Another DIY Writing Retreat

Photo by Andrea Davis on Unsplash

My employer gives all of the staff two weeks off each December for the holidays. This is time off that does not count against our PTO, which is used for federal holidays, vacation, and sick leave.


In return for that chunk of time off, they ask that we periodically check the help queue and watch for any help tickets with “Urgent” in the subject line. We also have an out-of-office message that asks our software users to only mark messages as urgent if they have lost data from their software or are suffering from crashes with the program.

If we happen to see a ticket marked “Urgent” that doesn’t fit those criteria, we are free to ignore it until we are all back online in January.

This year, I’ve decided that I’m going to use this time off to set up a mini writing retreat for myself. During the first part of my break, Jen is also taking time off from work. But, she’s using it to study for her torts final exam, which is Wednesday the 21st. That’s the day this post will go live on my blog. (As I write this on Saturday morning, she is on campus, getting prepped to take her contracts final exam.)

I have decided that my goal is to spend the first three hours of my morning writing. That could be writing a new blog post (like this one) or perhaps writing in my journal. It could also be writing or editing some existing projects. Or even something completely new if the urge hits me.

My goal for that writing period is to craft 2,500 words or spend the three hours editing and writing in some combination. For working on brand-new material, a word count is helpful. For revising, I really have a hard time calculating word counts.

If I add 250 words but edit and revise another 750, which results in deleting 250 words, is that progress? And, if I end up repeating that process until I’ve shortened a work into a publishable length, how do you measure the progress? I never quite know how to judge “success” if the end result has fewer words in total because I found better, more concise ways to convey an idea.

Anyway, my goal is that 3-hour chunk of time each day, with the hopes that I’ll have measurable progress at some point to report.

I’m also carving out a 2-hour block of time each day for just relaxing and reading. I just started Chuck Wendig’s Wayward, which I’ve been eagerly awaiting since reading Wanderers during the pandemic.

Also queued up are N.K. Jemisin’sย The World We Make and R.F. Kuang’s Babel. I finished reading Isabel Wilkerson’s Caste: The Origins of Our Discontents on Thursday evening, and I’m recommending it to my reader friends. It’s a well-crafted and eye-opening review of just how America’s racial divide resembles caste systems from India and Nazi Germany. It gave me a lot to think about and some new insights into why American politics work the way they do.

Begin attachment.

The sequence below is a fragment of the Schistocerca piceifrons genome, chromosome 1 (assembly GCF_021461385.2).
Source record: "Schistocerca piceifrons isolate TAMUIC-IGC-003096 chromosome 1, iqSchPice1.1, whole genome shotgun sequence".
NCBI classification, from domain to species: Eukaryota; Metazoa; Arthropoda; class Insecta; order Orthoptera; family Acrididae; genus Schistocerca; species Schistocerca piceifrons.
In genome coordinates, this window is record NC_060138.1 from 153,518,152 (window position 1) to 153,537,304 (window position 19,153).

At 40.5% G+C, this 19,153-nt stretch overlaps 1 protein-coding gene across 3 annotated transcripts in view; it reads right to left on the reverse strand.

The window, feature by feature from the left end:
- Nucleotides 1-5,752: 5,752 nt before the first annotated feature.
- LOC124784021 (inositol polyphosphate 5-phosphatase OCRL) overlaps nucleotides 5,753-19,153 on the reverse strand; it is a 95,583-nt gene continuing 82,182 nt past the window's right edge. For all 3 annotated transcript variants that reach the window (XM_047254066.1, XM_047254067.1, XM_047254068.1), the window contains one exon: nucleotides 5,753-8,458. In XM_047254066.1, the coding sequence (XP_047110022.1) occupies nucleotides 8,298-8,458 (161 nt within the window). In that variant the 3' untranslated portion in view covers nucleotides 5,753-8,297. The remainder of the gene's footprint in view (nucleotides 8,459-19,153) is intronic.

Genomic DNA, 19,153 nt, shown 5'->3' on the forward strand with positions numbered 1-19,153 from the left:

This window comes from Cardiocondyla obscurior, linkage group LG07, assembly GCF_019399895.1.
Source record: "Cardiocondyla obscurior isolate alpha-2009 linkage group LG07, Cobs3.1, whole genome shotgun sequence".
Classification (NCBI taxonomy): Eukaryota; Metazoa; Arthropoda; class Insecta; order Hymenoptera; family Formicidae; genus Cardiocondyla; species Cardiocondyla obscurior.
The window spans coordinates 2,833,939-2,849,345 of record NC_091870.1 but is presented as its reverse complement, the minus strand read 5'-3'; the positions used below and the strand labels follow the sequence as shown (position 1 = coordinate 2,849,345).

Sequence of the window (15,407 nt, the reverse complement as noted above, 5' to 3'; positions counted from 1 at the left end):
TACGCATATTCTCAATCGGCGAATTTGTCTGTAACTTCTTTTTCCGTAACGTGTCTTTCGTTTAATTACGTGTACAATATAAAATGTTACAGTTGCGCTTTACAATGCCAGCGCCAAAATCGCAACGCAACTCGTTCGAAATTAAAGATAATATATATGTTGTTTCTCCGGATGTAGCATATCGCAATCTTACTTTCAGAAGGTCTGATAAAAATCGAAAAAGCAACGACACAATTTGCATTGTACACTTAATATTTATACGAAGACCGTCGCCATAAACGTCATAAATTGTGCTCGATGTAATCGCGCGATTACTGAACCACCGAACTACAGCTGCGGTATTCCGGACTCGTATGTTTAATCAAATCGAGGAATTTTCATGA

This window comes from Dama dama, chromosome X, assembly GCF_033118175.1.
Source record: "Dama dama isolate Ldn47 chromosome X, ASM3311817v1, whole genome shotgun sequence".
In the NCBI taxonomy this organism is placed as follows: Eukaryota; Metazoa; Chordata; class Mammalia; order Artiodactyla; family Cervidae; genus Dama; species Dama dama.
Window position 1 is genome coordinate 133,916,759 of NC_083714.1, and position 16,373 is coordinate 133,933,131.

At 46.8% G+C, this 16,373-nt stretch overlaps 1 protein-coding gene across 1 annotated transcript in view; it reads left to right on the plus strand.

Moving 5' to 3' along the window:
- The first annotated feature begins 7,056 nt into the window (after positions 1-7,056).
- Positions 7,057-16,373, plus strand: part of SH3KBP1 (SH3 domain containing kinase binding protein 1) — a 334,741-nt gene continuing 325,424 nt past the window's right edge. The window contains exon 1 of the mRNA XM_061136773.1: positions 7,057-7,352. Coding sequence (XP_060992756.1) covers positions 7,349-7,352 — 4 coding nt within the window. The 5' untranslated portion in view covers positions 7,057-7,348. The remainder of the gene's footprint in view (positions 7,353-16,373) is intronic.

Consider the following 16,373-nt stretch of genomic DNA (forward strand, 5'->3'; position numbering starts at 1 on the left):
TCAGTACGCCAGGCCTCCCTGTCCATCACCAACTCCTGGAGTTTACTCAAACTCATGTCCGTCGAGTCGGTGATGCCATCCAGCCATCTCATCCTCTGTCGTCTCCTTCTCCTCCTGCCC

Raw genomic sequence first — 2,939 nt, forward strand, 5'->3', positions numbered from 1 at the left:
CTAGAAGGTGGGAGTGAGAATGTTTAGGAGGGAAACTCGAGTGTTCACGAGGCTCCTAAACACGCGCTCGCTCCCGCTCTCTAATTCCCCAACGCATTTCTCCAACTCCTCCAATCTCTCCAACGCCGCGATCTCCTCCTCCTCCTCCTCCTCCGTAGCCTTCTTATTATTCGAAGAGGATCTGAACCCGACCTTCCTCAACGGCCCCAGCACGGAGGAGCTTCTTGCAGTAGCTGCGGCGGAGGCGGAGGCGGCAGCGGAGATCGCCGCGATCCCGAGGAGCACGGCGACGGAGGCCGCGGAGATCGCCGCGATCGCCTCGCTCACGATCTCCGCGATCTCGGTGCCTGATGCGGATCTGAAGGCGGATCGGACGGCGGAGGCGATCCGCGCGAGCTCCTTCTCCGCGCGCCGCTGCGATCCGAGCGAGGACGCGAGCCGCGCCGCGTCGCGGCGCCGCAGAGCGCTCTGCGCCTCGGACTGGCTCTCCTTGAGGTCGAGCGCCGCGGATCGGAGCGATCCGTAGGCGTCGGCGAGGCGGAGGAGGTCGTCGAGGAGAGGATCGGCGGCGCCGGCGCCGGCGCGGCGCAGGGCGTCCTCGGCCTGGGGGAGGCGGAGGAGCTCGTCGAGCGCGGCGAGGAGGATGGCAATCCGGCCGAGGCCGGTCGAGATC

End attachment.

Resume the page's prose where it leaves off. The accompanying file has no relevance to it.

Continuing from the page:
Along with my chunks of writing and reading time, I’m giving myself an hour or so each day to check for urgent help tickets at work. I’m also going to spend an hour or so each day working on some cleaning and reorganizing tasks that we haven’t really had time to address. And, I have a two to three hour chunk of time marked for playing some video games. That’s in addition to keeping my evenings free so that Jen and I can relax and spend some time together.

My goal when I start back to work on January 2nd is that I feel like this break was both restful but also productive. Since writing often makes me feel energized and more balanced, I’m hoping that the daily writing habit will help put me in a better frame of mind for the other items I’d like to do.

I don’t want to plan too many household cleanup projects, but I also don’t want to have January 2nd hit and then be pissed with myself for not doing any of the organizational tasks I’ve been avoiding.
 
I figured the best way to feel that I used my time over this break well is to map out some chunks of time for each day when I’d like to get certain items accomplished. That doesn’t mean I’ll meet all of those goals each day of the break.

But, having a plan and trying to stick with it will–I hope–mean that I’m not frustrated and disappointed in myself for not doing more with the time off.

As they say, everything in moderation, including moderation.

One of my first tasks will be re-organizing my desk space. (The picture at the top of this post is courtesy of Andrea Davis on Unsplash.) And, I think that’s what many writers and other creatives imagine an ideal workspace should look like.

But the reality is, I think most of us have desks that look like this:

And no. That is not a picture of my actual desk. (It’s another photo from Unsplash, this time compliments of Wonderlane on Unsplash.) My desk isn’t this messy, but at times it feels like it is.

My point is: Creativity is actually messy. At least, it is in my experience. I have stacks of notebooks, printouts, Post-its, and random knick-knacks scattered all over my desk. Along with glasses cleaners, lotion containers, my coasters, my tea heater, my pen stand, and a large cat bed so Xander can nap here if he’d like.

My computer files are even more cluttered, although at least there I have some organization planned with sub-folder after sub-folder for different stuff. But, I know that I’ll feel better and perhaps focus better if I reorganize my desk. So, that’s today’s cleaning task after I write this blog post and a journal entry (along with whatever other writing or editing I do.)

I plan to post an update next week with my current progress on my writing, reading, and cleaning goals. And, I might revisit the topic after the holiday break just to round up what worked and what didn’t.

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